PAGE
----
Buy to let rents stood still for the second month in a row in June, according to official data.
Average rents increased 1.3 per cent over the previous 12 months – the same annual rise as seen in May.
However, the figures varied across the country, says the Office for National Statistics (ONS).
In England, rent rises followed the UK trend at 1.3 per cent up, but increases were softer in Wales (1.1 per cent) and Scotland (0.9 per cent).
The figure for Wales has stayed the same since February, while Scotland nudged up from 0.8 per cent in May.
Northern Ireland rents have consistently increased by 2 per cent since last year, says the ONS, but up to date data is only published every six months, with the next instalment due in September.
London rent statistics remained unchanged from May as well – increasing at an annual rate of 0.9 per cent – but the figure is still at the highest level since September 2017.
The figures come from the ONS Index of Private Housing Rental Prices (IPHRP), which measures the change in the price tenants pay when renting residential property from private landlords.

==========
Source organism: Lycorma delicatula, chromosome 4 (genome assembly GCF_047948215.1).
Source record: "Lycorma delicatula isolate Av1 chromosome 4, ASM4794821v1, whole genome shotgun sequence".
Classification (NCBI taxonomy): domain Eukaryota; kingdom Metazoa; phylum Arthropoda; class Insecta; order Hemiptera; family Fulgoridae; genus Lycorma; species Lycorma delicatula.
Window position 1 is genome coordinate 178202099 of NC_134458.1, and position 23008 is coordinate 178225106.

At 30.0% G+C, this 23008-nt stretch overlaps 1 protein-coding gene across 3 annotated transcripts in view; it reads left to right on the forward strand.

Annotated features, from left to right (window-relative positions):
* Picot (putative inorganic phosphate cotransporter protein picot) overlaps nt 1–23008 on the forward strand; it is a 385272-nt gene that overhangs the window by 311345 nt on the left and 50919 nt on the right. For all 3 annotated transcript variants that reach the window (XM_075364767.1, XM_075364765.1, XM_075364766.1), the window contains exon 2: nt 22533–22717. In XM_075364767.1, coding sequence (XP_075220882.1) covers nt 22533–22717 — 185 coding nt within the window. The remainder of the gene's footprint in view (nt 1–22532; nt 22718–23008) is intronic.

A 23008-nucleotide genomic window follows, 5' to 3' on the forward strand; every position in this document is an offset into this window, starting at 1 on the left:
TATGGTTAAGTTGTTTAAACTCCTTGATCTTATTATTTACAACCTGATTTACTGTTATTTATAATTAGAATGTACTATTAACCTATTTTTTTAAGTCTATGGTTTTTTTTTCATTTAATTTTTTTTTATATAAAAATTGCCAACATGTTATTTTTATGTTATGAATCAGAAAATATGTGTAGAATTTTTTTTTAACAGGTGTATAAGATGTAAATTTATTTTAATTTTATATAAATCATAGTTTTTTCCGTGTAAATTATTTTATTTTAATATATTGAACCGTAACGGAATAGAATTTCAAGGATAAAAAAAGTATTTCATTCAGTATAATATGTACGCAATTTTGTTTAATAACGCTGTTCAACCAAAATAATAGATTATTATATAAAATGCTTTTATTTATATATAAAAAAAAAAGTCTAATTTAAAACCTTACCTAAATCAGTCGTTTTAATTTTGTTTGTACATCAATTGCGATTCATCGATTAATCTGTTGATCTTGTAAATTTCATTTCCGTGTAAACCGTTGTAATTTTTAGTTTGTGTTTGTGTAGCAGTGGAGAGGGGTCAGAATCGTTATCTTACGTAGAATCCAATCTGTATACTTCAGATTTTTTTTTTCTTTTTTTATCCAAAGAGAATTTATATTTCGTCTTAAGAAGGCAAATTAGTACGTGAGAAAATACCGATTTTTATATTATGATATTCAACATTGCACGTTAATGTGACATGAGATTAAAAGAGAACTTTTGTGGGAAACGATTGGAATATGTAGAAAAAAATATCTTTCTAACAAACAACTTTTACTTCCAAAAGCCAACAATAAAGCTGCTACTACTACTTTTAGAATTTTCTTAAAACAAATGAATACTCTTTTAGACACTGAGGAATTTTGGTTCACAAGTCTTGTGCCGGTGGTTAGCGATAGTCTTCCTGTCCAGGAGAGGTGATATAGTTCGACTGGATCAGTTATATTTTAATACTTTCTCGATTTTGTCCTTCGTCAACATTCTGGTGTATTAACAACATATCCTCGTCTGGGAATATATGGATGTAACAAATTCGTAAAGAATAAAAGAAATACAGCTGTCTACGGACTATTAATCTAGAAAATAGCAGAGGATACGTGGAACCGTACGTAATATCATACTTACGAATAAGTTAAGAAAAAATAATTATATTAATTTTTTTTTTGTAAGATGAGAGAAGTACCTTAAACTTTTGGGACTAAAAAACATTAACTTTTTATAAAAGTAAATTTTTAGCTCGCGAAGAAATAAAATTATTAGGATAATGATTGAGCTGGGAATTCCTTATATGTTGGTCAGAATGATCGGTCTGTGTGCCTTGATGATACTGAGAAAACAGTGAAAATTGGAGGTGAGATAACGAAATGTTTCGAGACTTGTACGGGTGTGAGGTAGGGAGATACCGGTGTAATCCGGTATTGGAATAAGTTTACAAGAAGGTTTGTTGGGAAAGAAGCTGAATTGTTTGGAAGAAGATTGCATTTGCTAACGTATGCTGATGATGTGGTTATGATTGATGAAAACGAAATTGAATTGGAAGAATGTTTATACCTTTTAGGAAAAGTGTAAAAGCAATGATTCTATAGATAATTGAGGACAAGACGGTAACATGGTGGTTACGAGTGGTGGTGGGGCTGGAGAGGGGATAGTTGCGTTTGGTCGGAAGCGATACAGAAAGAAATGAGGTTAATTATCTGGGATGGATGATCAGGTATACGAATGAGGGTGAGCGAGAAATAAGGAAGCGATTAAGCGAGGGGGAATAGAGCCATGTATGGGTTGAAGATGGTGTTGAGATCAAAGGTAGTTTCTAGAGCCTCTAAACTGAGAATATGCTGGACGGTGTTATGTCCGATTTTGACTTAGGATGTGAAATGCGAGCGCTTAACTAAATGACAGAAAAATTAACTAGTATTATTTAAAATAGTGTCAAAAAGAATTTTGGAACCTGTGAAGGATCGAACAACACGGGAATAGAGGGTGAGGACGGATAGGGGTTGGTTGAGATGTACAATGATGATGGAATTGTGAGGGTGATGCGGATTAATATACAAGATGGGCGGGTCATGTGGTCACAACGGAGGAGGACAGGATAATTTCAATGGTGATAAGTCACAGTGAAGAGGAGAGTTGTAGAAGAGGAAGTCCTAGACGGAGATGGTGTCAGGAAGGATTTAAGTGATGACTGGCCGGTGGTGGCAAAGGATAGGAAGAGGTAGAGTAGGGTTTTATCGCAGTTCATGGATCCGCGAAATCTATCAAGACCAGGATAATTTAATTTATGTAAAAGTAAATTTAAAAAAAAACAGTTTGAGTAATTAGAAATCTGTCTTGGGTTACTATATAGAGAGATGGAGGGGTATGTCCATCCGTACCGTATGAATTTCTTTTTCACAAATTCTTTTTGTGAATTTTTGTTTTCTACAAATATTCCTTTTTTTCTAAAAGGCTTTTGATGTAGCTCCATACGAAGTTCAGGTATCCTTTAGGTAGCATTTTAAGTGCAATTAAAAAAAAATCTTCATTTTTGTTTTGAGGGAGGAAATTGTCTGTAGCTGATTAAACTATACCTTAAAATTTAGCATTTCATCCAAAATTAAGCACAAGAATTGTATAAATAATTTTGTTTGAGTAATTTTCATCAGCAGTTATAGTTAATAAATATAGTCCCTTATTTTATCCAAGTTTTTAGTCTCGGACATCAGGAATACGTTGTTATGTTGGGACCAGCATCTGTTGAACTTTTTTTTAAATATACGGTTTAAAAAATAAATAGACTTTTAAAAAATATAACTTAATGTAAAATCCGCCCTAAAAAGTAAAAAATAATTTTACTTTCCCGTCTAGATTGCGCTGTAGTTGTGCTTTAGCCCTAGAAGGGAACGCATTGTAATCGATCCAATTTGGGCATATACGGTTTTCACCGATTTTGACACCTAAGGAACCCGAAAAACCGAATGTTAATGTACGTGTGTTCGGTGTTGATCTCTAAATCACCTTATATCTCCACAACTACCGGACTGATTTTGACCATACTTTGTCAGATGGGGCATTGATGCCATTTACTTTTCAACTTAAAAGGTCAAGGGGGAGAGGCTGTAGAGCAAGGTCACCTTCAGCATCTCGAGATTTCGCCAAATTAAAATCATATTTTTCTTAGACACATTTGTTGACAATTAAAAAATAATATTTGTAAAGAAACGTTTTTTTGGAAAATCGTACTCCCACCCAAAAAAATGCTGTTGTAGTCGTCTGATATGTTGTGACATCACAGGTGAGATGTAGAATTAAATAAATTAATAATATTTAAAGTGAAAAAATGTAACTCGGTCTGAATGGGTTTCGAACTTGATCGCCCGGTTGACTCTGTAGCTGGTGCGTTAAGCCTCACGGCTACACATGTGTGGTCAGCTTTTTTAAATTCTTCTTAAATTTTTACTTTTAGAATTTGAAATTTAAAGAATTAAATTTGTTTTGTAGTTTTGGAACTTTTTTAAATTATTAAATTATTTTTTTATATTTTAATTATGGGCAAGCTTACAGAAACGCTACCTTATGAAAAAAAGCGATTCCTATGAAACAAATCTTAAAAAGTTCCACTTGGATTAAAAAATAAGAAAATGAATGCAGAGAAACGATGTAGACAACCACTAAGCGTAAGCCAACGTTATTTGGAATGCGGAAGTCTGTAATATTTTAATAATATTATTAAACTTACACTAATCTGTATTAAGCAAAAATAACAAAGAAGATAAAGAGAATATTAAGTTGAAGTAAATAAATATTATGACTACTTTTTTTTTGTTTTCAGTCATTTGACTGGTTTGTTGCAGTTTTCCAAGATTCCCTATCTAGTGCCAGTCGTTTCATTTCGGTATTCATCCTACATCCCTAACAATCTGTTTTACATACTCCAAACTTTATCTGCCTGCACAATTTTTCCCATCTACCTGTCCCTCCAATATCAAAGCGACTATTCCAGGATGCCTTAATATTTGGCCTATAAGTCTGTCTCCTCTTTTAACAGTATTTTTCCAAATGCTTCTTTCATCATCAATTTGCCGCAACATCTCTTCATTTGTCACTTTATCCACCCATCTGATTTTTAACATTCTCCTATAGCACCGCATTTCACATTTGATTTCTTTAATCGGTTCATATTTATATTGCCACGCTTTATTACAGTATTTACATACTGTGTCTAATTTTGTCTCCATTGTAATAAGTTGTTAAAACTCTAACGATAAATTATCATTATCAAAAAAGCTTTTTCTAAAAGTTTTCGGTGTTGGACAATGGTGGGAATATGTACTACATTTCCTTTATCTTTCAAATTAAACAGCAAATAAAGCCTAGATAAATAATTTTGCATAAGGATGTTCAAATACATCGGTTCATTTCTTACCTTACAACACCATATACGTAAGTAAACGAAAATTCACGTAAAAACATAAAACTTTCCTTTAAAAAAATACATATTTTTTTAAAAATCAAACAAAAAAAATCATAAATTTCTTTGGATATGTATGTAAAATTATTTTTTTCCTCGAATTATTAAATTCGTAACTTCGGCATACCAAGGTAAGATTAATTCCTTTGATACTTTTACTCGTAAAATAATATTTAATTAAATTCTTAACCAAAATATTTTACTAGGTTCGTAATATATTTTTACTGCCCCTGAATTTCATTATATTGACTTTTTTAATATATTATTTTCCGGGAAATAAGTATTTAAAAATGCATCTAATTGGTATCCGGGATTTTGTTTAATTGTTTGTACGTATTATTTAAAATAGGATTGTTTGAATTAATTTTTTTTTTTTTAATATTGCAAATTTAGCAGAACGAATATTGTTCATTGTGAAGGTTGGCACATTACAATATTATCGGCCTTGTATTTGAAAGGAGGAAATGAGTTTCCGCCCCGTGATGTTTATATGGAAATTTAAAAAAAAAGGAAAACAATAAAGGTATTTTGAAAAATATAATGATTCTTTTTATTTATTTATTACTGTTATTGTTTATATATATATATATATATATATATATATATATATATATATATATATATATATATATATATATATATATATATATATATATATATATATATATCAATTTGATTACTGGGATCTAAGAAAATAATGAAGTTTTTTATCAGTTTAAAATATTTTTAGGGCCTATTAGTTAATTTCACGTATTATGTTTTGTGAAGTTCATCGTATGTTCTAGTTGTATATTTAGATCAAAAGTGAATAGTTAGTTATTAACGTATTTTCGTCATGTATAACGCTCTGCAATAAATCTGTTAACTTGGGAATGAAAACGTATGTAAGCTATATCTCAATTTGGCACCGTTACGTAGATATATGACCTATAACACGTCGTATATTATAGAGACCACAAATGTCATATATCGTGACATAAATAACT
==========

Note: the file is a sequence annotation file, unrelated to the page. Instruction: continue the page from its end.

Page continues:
“Growth in private rental prices paid by tenants in the UK has generally slowed since the beginning of 2016, driven mainly by a slowdown in London over the same period” says the report.
“Rental growth has started to pick up since the end of 2018, driven by strengthening growth in London.”
Between January 2015, when the index started to track UK rents, and June 2019, buy to let rents across the UK rose by an average 7.7 per cent.
Regionally, the largest annual rent increase was in the East Midlands, reaching 2.1 per cent and unchanged since May. The South West was just behind at 2 per cent, again unchanged since May.
The lowest rise was in the North East, where buy to let rents were unchanged since May at 0.5 per cent.